In addition to these statues there have been several paintings of a quasi-pornographic variety, mostly from the nineteenth century – an especially pornographic era, I have observed. What interested these painters was evidently the fact that my clothes were torn off, which allowed them to paint a naked woman in distress, always of interest to a certain kind of man. In several of these paintings the woman’s body has no clothes on at all; yet despite my being hauled over the cobblestones in the manner I have described to you, there is not a scratch visible on me.

In the most alarming of the paintings, my body – that of a twenty-five-year-old – is a dead-fish greenish white. It has been gifted with floor-length hair, orange in colour, which it is holding in front of its pubic area with one hand while raising the other hand and arm in a defensive gesture. Ineffectual, as history has so emphatically told us. History is always telling us such things, painters are always painting them, or they did back in the days when they were still painting images of people and incidents instead of wrapping up trees in pieces of cloth and so forth. Napoleon on the morning of Waterloo. The raft of the Medusa. The charge of the Light Brigade. Myself, just before being skinned and dismembered. We know how these things turned out.

But now that I’ve been dead for so long, what is my meaning? To you, that is, in your world, the land of the temporarily living? You might consider me lucky to have a meaning at all: most people who have been dead for as long as I have mean absolutely nothing because no one left knows anything about them at all. They have melted like ice, they have drifted away like smoke.

I, on the other hand, continue to exist among you, but as a multiplicity. Patron of female scientists. Last of the Hellenes. Minor figure in the history of Neoplatonism. Martyr to philosophy. Icon of feminists, though you’d think they’d choose someone luckier. Heroine of several not very good plays and novels, though not yet a film or streamed series. Subject of various bad though earnestly intended poems. And, ironically, example of Christian virtue. Now that should make you think.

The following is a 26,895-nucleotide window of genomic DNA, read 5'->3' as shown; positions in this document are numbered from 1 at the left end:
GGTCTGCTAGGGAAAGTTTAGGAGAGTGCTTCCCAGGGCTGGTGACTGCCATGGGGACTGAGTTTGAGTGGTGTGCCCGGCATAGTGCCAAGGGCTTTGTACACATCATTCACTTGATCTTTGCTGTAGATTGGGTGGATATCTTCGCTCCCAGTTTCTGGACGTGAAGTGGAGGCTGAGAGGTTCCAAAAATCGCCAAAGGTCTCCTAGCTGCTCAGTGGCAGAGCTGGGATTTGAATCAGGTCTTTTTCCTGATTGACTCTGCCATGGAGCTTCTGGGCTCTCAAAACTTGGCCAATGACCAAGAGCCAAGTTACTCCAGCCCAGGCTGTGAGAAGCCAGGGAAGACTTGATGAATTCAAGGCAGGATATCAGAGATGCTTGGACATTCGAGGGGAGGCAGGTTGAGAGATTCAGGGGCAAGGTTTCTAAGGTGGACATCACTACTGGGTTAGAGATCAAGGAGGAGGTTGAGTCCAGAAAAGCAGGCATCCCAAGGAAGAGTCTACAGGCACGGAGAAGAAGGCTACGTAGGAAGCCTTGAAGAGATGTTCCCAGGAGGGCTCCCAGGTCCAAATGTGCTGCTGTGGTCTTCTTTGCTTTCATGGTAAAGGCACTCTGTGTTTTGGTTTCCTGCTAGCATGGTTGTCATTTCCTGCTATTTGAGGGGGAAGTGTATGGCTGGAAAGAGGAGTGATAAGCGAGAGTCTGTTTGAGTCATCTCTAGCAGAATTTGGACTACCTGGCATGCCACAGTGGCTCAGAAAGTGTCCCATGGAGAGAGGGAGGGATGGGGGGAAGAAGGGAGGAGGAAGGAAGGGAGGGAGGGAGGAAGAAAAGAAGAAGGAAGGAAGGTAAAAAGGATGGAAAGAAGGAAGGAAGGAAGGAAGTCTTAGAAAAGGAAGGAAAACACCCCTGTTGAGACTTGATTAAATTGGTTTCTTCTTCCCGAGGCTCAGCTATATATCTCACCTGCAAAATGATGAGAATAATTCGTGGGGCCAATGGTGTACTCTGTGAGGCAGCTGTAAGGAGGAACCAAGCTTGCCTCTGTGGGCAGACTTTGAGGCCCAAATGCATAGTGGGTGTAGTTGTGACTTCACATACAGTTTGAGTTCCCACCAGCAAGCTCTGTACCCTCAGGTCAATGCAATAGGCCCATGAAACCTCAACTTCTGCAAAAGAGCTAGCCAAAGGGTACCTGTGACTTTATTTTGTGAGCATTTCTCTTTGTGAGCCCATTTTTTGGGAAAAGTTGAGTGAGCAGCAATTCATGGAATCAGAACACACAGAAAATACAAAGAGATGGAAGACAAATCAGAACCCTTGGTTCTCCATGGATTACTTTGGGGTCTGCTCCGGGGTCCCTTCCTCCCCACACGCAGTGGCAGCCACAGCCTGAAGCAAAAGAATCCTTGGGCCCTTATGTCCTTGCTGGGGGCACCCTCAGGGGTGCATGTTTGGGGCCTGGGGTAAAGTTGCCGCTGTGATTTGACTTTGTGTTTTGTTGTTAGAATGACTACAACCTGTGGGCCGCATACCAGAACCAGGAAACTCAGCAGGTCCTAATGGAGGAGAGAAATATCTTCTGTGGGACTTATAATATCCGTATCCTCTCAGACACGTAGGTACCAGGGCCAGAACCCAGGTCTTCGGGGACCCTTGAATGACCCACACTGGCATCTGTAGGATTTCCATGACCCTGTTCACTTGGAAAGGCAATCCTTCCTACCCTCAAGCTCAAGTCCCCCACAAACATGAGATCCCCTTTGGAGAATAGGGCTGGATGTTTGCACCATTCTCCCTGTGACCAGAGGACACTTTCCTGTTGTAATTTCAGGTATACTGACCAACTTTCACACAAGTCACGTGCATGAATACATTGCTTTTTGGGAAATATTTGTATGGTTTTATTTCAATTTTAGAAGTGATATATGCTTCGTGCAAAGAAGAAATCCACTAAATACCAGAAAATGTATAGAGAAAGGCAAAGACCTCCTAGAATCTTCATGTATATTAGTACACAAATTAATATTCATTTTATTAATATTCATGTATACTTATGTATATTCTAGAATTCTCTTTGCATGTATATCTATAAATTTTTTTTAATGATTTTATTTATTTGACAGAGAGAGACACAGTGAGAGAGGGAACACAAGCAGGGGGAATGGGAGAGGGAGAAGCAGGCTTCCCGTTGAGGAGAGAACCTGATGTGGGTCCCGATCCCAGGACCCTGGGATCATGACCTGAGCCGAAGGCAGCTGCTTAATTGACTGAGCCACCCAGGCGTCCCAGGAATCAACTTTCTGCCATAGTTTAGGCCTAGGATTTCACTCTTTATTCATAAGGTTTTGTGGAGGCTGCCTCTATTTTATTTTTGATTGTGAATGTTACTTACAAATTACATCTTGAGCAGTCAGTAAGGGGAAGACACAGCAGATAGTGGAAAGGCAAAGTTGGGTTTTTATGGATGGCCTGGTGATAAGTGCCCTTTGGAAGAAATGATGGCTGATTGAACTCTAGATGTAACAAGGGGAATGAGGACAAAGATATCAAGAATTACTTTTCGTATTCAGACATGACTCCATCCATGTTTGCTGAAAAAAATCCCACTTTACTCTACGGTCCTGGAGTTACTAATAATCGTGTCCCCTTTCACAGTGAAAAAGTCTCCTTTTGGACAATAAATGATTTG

But you called me here for a reason. You wanted me to tell you what really happened, and I’ve done that. Now you’re asking another question: Was it worth it? My life. The life I chose to lead. Would I have been happier if I’d never been a respected public figure, if I’d followed the standard path for a woman then – got married, had children? I can’t answer that, except to say that once a single choice is made it excludes the alternatives. I would probably not have ended up as a butchers’ workout, but you never know. Many obscure women have been done to death merely for existing.

I try to look on the bright side: I did not have to endure the indignities of extreme old age. Which is better, I ask myself, a puddle or a sunset? Each has its charms.

Excerpted from Old Babes in the Wood by Margaret Atwood. Copyright © 2023 O.W. Toad Ltd. Published by McClelland & Stewart, a division of Penguin Random House Canada Limited. Reproduced by arrangement with the Publisher. All rights reserved.